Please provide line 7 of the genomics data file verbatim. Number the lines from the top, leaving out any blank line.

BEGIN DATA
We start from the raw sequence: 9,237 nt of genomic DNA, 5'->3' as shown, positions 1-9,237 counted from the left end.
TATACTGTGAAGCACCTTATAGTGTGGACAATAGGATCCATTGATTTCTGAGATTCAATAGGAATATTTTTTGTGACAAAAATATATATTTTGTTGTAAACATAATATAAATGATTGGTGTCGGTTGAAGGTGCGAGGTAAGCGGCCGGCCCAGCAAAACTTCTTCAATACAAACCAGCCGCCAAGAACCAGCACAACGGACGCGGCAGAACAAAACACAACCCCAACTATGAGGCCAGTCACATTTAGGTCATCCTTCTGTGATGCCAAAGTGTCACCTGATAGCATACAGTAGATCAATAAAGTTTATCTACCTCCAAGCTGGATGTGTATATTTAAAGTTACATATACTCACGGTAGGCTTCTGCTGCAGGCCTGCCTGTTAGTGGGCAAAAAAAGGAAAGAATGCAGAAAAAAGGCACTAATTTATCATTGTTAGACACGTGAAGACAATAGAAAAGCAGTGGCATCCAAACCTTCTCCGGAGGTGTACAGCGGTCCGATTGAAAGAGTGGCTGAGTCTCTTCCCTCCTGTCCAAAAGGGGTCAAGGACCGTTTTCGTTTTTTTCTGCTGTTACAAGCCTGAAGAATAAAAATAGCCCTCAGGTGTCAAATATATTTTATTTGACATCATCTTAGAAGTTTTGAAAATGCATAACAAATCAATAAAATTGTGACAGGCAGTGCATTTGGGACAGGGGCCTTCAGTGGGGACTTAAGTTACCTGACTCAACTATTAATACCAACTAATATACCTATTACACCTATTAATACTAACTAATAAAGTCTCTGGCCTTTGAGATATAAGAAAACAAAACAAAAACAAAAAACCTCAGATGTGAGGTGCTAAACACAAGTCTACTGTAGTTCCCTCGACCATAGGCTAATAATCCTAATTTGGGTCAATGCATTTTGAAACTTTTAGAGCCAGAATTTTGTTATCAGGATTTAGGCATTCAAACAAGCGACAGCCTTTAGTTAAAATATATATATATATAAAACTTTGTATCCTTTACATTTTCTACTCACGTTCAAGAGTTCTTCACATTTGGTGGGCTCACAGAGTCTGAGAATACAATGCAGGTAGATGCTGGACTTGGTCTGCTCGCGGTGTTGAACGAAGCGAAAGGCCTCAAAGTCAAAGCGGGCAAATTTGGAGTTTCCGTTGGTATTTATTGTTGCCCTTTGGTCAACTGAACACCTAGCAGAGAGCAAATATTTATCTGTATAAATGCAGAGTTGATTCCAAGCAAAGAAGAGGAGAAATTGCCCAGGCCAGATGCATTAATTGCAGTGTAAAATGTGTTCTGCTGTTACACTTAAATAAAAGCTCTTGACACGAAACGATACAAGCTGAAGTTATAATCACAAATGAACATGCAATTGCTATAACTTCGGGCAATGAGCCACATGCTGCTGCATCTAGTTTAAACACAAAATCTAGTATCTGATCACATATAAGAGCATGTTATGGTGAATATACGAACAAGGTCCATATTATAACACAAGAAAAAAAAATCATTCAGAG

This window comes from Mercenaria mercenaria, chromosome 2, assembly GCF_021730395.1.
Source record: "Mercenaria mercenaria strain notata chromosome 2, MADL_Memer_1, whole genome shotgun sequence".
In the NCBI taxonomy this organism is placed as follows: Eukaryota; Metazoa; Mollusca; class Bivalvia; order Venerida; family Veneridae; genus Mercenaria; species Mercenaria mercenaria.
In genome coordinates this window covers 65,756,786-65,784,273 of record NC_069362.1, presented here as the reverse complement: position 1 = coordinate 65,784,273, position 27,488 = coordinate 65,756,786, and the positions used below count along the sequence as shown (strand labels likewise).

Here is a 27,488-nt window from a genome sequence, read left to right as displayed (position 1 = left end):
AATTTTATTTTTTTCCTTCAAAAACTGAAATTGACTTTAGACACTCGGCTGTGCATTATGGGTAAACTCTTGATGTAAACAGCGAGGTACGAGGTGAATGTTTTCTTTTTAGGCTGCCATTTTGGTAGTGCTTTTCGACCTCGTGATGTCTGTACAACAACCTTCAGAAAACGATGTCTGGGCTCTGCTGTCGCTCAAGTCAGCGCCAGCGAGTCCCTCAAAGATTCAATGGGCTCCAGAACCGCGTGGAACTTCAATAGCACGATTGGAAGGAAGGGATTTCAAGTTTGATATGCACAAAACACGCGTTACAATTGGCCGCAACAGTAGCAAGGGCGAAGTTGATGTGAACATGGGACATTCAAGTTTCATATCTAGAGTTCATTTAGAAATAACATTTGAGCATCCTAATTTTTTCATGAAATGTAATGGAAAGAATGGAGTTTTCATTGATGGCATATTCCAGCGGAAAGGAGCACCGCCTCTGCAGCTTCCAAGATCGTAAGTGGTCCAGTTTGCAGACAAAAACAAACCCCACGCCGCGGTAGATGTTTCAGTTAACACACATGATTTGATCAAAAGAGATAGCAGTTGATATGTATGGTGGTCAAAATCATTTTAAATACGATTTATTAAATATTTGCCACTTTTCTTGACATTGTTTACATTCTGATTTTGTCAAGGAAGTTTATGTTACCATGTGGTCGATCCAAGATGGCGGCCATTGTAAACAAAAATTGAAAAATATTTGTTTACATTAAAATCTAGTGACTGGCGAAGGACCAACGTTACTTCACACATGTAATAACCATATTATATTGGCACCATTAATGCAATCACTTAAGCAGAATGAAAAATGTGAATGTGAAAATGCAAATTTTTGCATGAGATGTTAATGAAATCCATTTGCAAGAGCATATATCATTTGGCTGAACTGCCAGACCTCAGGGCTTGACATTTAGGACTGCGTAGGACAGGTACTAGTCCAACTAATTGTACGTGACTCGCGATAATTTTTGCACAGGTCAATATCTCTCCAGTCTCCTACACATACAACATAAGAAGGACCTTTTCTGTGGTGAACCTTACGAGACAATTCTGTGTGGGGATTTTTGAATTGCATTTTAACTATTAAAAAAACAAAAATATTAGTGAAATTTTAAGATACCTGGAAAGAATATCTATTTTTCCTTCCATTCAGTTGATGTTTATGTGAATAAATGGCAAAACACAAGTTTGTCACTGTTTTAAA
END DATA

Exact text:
Here is a 27,488-nt window from a genome sequence, read left to right as displayed (position 1 = left end):